Skin cancer interventions affect sun-safety attitudes

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More people are diagnosed with skin cancer in the U.S. than many other cancers combined, and it is one of the most common cancers among young women. Penn State researchers are testing social media interventions aimed at this demographic to encourage them to avoid UV exposure.

“Social media often promote tan skin as the cultural ideal,” said lead researcher Jessica Gall Myrick, professor of media studies in the Donald P. Bellisario College of Communications at Penn State. “Because skin cancer affects more young women than men, it is vital we develop social media-based interventions that target this demographic.”

Myrick worked with Rob Turrisi, professor of biobehavioral health and faculty affiliate of the Edna Bennett Pierce Prevention Research Center, to apply his skin cancer research to address tanning rates in an Instagram format. “Our goal was to see if we could motivate young women to avoid tanning via a social media intervention and to determine if the intervention could shape attitudes and visual attention,” Myrick said.

Myrick began working with Turrisi after she became the recipient of an SSRI Faculty Fellows award. The faculty fellows program supports faculty members in the social and behavioral sciences to develop new interdisciplinary collaborations to further their research and help them secure external funding.

“It was really great to collaborate with Rob because he is a public health expert who has done great work showing how discussing the appearance benefits of skin-safe behavior can motivate young women to avoid tanning,” said Myrick. “With my communications background, it was an exciting collaboration in which we were able to develop online health interventions and to translate them into effective social media content.”

Over 100 women were recruited from Penn State and randomly assigned to view an appearance benefits intervention, a self-control emotions intervention, or a control message, each designed to look like an Instagram sponsored story. The interventions were designed to look like Instagram studies. The majority of the participants were white, with a few Black/African American, Asian, Native Hawaiian or other Pacific Islander, and multiracial women also participating.

The appearance benefits story, based in Turrisi’s previous work, focused on avoiding wrinkles and sunspots. The self-control emotions interventions were new, and based in part on Myrick’s work on cancer prevention messaging and focused, instead, on encouraging taking pride in one’s skin health and having self-compassion for past tanning behavior.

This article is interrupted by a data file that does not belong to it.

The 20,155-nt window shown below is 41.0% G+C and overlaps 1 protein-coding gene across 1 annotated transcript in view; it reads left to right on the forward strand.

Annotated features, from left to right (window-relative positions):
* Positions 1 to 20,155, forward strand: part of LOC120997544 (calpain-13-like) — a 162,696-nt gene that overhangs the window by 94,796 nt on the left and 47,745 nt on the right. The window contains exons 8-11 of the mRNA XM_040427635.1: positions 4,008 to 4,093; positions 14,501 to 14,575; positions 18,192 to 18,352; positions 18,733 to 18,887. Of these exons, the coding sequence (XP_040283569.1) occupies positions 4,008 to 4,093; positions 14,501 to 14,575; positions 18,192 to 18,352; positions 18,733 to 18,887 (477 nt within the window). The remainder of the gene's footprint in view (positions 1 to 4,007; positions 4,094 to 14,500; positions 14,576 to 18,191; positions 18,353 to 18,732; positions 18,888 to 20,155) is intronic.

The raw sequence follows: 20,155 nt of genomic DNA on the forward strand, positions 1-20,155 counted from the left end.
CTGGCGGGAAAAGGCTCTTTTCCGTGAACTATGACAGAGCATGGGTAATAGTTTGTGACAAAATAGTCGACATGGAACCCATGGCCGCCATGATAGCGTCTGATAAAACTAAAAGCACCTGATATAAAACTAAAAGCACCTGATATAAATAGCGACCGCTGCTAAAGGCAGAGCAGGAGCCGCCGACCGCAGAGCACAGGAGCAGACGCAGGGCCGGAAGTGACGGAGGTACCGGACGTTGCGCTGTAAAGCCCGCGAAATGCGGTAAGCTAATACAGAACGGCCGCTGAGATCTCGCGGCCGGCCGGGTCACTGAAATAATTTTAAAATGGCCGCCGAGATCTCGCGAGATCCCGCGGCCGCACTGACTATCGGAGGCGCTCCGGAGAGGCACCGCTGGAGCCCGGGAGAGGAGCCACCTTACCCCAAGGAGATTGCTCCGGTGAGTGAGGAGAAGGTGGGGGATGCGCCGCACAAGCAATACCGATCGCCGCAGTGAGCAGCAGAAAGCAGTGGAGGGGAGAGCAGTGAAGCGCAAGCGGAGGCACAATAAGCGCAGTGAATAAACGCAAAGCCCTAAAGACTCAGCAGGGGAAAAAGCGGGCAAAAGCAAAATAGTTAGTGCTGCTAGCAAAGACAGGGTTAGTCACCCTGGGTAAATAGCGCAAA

The study participants were seated in front of a computer with a webcam and an eye-tracking device, and then viewed either an intervention or control message. Next, they took an online questionnaire to report their responses to the intervention message. They then viewed seven sets of paired Instagram images featuring one tan and one pale woman and self-reported their responses to questions assessing sun-safety-related norms, efficacy, and attitudes.

According to Myrick, who is also an Institutes of Energy and the Environment cofunded faculty member, the study revealed that women who first viewed the appearance benefits intervention story spent less time visually fixated on Instagram images of tan women than did those who viewed the self-control emotions intervention or control message.

“We expected both types of messaging to motivate people to change skin behaviors, but also thought there would be some differences in visual attention to the type of images, those of tan women, that currently permeate Instagram and can subtly motivate women to tan,” Myrick said. “We found that people who saw appearance benefits interventions spent less time looking at tanned women, and it was overall more effective in that regard.”

However, the researchers also found that results varied depending on how the message affected the participant personally. “If the participant took pride in their health, they spent less time looking at the images with tanned skin,” said Myrick. “If the participant’s pride was more associated with their appearance, then this intervention had the potential to backfire, as we observed these women spent more time looking at tanned skin.”

According to Myrick, a one-size-fits-all approach may not be best for crafting social media-based interventions for skin cancer and tanning behaviors. “Companies and public health advocates may need to find ways to convey self-compassion in health message and not just focus on appearance benefits alone.”

Myrick also says that health care advocates need to understand women’s emotional responses to skin cancer prevention and provide alternative behaviors to fill those benefits. “Activities such as yoga and hiking still meet social and emotional needs. We need to think about ways to improve self-control and encourage women to feel pride in self-care in order to improve sun safety measures. And since young women spend a lot of time online where there are images of tan women, we need to craft effective messages in that particular context.”

In the future, Myrick is looking forward to doing more health communications and media research collaborations. “It’s exciting to see how different fields can work to together to change public health perceptions about health issues such as skin cancer.”

The project was supported by SSRI seed funding and an SSRI Faculty Fellowship grant. The work appeared in Frontiers in Psychology.

Other researchers on the project were Katja Anne Waldron, Olivia Cohen, Carlina DiRusso, Ruosi Shao, Eugene Cho, and Jessica Fitts Willoughby.

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Robert Turrisi